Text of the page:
I would’ve never expected Jimmy Fallon’s children’s books - Your Baby’s First Word Will Be Dada and Everything is Mama - to be among my favorites to read at Bo’s bedtime. They are so simple, elegant, and fun. Bo can follow-along and participate in telling the story. They’re charming and illustrated well. The premise of each is simple but impactful. I like them.
His books don’t heavy-handedly convey a life lesson, either. They just get out of the way of themselves, and still do convey a simple, but special idea, in a way that’s really lovely.
The books we have by Philip and Erin Stead are the same way. We have three (well, four, but one is for bigger kids and we haven’t read it yet), thanks to our friends Mike and Jenny - A Sick Day for Amos Mcgee, A Home For Bird, and Lenny and Lucy. They all are about friendship in one way or another. But they don’t ever explicitly say “friendship is important and great”, they just show it in a way that lasts in your mind.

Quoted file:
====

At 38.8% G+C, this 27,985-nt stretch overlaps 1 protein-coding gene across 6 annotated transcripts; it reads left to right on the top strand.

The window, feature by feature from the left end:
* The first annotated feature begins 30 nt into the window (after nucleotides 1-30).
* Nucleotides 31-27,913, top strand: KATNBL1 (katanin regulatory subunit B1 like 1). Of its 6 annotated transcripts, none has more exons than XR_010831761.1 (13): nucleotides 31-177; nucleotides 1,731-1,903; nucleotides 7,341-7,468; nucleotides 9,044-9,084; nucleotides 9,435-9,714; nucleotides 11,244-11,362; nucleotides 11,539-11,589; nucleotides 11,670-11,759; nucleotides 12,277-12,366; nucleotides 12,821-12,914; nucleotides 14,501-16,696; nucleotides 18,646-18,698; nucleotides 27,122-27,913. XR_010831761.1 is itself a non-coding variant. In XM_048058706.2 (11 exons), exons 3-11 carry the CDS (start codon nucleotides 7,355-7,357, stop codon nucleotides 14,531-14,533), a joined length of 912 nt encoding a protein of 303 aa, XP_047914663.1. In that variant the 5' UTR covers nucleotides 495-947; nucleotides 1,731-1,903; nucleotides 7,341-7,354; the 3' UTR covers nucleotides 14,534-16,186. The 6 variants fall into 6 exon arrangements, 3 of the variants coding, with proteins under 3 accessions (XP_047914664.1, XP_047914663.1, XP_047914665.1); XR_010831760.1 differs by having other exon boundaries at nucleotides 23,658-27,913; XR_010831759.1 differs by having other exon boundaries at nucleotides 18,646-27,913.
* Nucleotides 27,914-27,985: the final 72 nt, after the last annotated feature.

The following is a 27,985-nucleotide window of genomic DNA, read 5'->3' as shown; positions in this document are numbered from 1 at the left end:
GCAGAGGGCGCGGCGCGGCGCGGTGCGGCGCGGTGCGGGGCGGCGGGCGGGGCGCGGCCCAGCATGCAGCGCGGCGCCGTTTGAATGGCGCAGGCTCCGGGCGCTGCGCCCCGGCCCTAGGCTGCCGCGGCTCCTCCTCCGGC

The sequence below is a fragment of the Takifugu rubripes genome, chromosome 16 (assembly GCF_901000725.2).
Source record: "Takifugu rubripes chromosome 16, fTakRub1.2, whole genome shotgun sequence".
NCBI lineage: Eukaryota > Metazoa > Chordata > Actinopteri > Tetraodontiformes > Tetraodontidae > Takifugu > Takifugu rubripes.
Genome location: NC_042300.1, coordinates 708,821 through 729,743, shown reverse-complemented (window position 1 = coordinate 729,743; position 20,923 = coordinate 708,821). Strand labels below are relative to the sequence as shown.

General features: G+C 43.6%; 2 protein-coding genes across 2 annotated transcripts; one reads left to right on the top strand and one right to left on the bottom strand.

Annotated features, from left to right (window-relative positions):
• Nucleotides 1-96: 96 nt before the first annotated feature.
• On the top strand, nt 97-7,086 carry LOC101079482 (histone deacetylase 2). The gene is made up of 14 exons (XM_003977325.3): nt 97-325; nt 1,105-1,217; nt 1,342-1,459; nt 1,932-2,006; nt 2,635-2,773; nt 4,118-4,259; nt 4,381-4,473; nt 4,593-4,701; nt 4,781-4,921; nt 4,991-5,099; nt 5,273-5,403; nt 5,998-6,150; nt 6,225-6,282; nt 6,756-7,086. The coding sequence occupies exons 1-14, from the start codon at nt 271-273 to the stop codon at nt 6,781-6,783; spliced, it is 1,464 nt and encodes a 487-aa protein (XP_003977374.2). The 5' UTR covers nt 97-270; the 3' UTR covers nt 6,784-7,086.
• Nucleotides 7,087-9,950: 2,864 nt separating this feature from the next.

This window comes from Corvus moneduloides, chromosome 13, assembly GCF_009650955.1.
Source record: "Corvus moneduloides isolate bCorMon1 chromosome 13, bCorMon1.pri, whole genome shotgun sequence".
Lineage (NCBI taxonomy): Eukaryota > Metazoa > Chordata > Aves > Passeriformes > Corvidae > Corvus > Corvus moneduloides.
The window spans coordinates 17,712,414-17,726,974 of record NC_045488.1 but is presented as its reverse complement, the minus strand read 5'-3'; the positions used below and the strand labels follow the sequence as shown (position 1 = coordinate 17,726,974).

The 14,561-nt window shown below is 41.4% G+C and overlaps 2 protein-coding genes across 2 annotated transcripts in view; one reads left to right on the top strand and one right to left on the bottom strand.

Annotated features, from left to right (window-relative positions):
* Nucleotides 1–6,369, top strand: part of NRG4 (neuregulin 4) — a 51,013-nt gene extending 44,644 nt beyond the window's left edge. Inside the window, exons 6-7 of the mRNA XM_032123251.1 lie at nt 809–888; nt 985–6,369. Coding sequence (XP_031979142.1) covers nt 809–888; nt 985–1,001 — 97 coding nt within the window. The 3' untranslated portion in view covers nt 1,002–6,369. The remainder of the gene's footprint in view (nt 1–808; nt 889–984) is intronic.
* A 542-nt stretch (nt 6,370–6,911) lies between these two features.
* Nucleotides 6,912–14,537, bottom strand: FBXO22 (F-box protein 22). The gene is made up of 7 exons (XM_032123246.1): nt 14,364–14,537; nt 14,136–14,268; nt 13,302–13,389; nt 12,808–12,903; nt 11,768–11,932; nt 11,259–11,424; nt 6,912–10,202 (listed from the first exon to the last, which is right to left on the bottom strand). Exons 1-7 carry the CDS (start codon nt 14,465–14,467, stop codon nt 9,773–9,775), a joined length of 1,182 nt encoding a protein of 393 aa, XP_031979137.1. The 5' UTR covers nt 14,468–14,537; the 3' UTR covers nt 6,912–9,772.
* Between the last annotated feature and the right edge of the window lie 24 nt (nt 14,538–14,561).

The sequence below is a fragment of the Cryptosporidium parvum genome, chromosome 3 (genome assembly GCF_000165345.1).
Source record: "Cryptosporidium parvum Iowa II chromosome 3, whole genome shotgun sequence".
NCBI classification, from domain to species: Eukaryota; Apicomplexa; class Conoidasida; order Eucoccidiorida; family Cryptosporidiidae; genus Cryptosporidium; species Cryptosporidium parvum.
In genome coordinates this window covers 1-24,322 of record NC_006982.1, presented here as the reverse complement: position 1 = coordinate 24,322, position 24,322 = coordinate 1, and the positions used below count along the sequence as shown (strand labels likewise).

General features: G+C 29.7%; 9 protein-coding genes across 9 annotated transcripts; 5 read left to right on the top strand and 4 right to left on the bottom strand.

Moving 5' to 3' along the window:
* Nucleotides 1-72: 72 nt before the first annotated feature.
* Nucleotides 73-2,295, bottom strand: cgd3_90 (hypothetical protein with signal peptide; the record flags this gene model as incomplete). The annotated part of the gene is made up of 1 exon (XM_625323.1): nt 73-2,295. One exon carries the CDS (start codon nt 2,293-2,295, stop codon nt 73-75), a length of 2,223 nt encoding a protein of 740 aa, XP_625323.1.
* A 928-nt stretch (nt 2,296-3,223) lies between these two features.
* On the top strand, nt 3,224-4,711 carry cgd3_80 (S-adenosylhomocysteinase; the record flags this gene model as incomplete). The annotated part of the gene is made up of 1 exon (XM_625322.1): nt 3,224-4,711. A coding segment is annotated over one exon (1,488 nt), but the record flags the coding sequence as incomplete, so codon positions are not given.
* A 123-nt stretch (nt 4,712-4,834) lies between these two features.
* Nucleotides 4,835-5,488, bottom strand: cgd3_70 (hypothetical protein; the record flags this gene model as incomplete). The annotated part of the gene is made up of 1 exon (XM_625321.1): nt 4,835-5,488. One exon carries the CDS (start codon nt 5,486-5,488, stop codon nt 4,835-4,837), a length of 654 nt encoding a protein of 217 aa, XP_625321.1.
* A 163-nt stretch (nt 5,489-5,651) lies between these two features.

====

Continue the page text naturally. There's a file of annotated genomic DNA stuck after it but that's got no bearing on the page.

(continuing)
I bring this up because it’s such a generous way to tell a story. It lets the story be ours. It lets Bo figure important things out on his own. It takes the spotlight off of the author’s opinion. It leaves room for discovery and contemplation. It’s so selfless because it puts the emphasis on the story instead of the author.
There are plenty of children’s books that aren’t like this. Some beat you over the head with an idea. These stories are presumptuous and boring. Other stories are mindless and unrooted in any sort of theme.
Bravo to the storytellers out there who put the story ahead of themselves as the author. It’s hard to explain without reading the story, so here’s a link of Jimmy Fallon reading one of his books.